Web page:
Alaska's wilderness, clean air, and tranquility call to plenty of people, but there are a few things that people should know before they actually move to the state. Learn more about what it really means to live in an Alaskan community and how people make it work for them every day.
Between the weather and the state's reputation, it's easy to think living in Alaska would be relatively cheap. People may have also heard about the dividends that every resident receives from the state's oil production, which would further offset the costs of living. But the truth is that Alaska has a high cost of living.
Because everything has to be shipped in, it's not uncommon to see a jug of orange juice priced at $10 in a local market. Multiply that out by everything a person has to buy for the week, and it's easy to see how the expenses can really add up. Of course, it's not just groceries that are expensive. Gas is also on the higher side, as are property and rental costs. And those dividends? They only total about $1,000 a year (or even less).
People can get around these expenses in any number of ways. They may fly to the mainland to shop once or twice a year, taking advantage of free bag costs offered by select airlines. They may only eat local salmon they've caught themselves or grow vegetables in their backyard. They'll shop at Costco and buy staples in bulk when there are sales. There are plenty of ways to get around the expenses, but people should account for the extra efforts before moving out there.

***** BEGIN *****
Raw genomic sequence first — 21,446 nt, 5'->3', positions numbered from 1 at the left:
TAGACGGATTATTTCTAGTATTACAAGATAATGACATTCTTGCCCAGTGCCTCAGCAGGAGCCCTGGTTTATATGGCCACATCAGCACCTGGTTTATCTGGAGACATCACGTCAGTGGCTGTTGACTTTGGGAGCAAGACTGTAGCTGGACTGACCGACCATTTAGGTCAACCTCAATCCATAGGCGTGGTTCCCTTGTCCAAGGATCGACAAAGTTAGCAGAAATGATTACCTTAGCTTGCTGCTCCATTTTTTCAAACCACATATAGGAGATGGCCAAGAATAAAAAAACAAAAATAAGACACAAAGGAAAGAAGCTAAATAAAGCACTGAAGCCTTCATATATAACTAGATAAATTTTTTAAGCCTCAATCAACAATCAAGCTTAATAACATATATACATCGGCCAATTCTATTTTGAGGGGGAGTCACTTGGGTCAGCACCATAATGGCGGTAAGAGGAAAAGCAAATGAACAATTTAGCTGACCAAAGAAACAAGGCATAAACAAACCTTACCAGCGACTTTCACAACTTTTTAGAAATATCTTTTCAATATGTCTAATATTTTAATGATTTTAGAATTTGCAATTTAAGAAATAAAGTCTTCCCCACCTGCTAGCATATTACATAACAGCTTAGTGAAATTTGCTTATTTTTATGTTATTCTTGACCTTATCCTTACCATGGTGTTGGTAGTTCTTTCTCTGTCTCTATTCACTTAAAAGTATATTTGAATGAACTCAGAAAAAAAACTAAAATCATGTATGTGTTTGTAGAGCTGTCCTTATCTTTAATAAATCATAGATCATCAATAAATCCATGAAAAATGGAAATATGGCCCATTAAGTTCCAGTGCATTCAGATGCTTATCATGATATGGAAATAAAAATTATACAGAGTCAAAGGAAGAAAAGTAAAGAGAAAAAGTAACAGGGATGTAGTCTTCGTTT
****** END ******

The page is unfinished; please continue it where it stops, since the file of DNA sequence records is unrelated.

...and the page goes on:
The Darkness (Or Lack Thereof)
Alaska doesn't have standard daytime hours the same way the rest of the US does. Residents can go from nearly 24-hour darkness in winter to nearly 24-hour sunlight in summer. Certain parts of Alaska will have more extreme versions of this than others (e.g., the further north a person goes, the worse it gets), but all people are subject to different hours than that of the mainland.
Unfortunately, not everyone realizes what it will do to their senses. The body clock is triggered in part by the rising and the setting of the sun, and that body clock is the same thing that monitors everything from heart rate to body temperature. If a person isn't making the melatonin they need to rest, they can end up putting a lot of strain on the body. People can adjust to practically any conditions given enough time, but it's worth knowing what this will mean for the everyday routine.
Residents may have to:
- Avoid being outdoors at night, so they can limit how much daylight they see.
- Buy special lamps to simulate daylight during the wintertime.
- Avoid alcohol near bedtime, so there's less chance of sleep disruption.
- Take melatonin to simulate their body's natural response to nighttime.
People who move to Alaska notice interesting contrasts in the way of life. Even though it is one of the largest states with some of the most beautiful scenery in the world, there are less than 737,500 people living here.
Those who live here favor function over fashion, and they may prefer the isolation rather than have the stereotypically friendly attitudes of people in small towns or mid-size cities. There's no doubt those who live here have made the state work for them, but it's worth understanding what other people have observed before heading out into the great unknown.
People who live in the state love just how different life is when compared to other parts of the US. However, those differences are important to bear in mind before making a final decision about whether or not to move.